“A dime at a time”: why does Amazon limit us to ten borrows at a time with Kindle Unlimited?

“A dime at a time”: why does Amazon limit us to ten borrows at a time with Kindle Unlimited?

I’ve been a happy member of

 Kindle Unlimited (at AmazonSmile: benefit a non-profit of your choice by shopping*)

since Amazon introduced it in mid-July last year (so it’s a bit over a year old at this point).

It’s what I call a “subser”: a subscription service. You pay a flat rate, and how much you read doesn’t affect that.

Why do I like it?

Interestingly, I’m not sure I’m saving money overall. The key difference is that I’m reading books which cost more than I might have paid  for otherwise. In the old days, I’ve paid $100 for a single book. Now, I tend to read books which were free to me (I like 19th Century literature), that I got on sale for under, say, $3, or that were gifts.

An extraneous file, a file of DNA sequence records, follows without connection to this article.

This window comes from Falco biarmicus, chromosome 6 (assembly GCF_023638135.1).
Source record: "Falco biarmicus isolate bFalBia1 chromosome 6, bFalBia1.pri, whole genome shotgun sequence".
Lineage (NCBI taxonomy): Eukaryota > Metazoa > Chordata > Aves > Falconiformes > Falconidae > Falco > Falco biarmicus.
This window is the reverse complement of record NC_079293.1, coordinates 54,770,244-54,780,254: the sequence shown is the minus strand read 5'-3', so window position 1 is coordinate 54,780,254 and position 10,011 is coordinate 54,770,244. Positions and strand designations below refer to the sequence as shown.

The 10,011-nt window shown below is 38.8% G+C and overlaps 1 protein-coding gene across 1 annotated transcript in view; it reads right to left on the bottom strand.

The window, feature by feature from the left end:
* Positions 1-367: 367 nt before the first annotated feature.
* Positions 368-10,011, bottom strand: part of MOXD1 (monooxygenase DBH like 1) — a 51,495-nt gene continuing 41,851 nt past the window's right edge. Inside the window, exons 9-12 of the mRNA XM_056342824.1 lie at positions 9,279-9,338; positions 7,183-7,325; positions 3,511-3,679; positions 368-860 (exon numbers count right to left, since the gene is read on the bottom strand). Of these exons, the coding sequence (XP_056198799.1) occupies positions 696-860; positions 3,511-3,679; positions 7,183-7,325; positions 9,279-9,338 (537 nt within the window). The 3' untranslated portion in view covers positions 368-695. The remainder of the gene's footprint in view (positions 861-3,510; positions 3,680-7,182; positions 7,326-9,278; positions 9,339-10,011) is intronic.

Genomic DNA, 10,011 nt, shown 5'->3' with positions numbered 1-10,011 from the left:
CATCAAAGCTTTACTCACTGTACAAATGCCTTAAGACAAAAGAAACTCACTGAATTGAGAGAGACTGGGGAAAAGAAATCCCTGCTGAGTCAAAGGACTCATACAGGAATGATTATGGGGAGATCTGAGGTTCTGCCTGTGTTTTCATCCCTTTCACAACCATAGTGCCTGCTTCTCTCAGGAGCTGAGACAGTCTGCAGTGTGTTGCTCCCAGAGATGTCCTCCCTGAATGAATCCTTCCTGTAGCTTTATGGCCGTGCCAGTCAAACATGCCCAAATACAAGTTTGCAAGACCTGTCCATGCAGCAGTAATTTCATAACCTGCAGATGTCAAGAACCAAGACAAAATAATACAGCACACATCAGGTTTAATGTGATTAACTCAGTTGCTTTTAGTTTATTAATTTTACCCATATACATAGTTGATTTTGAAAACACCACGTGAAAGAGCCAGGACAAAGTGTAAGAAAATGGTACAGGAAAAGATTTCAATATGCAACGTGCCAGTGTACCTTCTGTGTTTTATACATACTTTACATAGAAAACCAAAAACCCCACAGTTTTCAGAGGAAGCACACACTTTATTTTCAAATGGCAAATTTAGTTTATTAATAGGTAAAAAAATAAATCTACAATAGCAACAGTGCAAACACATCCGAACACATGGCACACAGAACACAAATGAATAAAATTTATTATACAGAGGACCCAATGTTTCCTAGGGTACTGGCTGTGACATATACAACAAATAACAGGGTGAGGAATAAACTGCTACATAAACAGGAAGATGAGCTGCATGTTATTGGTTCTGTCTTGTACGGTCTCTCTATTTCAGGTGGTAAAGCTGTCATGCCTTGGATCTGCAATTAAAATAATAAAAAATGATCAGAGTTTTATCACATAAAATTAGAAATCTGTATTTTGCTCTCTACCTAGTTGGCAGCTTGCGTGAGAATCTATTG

That means that there are a lot of books which cost more than $3 which I wouldn’t read without KU.

I haven’t moved all of my reading into KU…I’ve enhanced what I read.

That also means that for me, it’s not about volume…how many books I read with KU. It’s about which ones I read.

That said, there are two of us actively using this account: my Significant Other is the, well, other one. 🙂 We’ve had four books we are actively reading at once: two for each of us. By actively reading, for my SO that means having two on a plane…it’s a case of serial reading (finish one, start the next). I normally have several books going at the same time…I like to bounce between them. 🙂

Why does the number matter?


Prime Day

Amazon gave Prime members the opportunity to pre-pay for KU…at a considerable discount.

Did we do that?

You betcha! 🙂

I’m confident that many people joined KU that day who might not have done so before.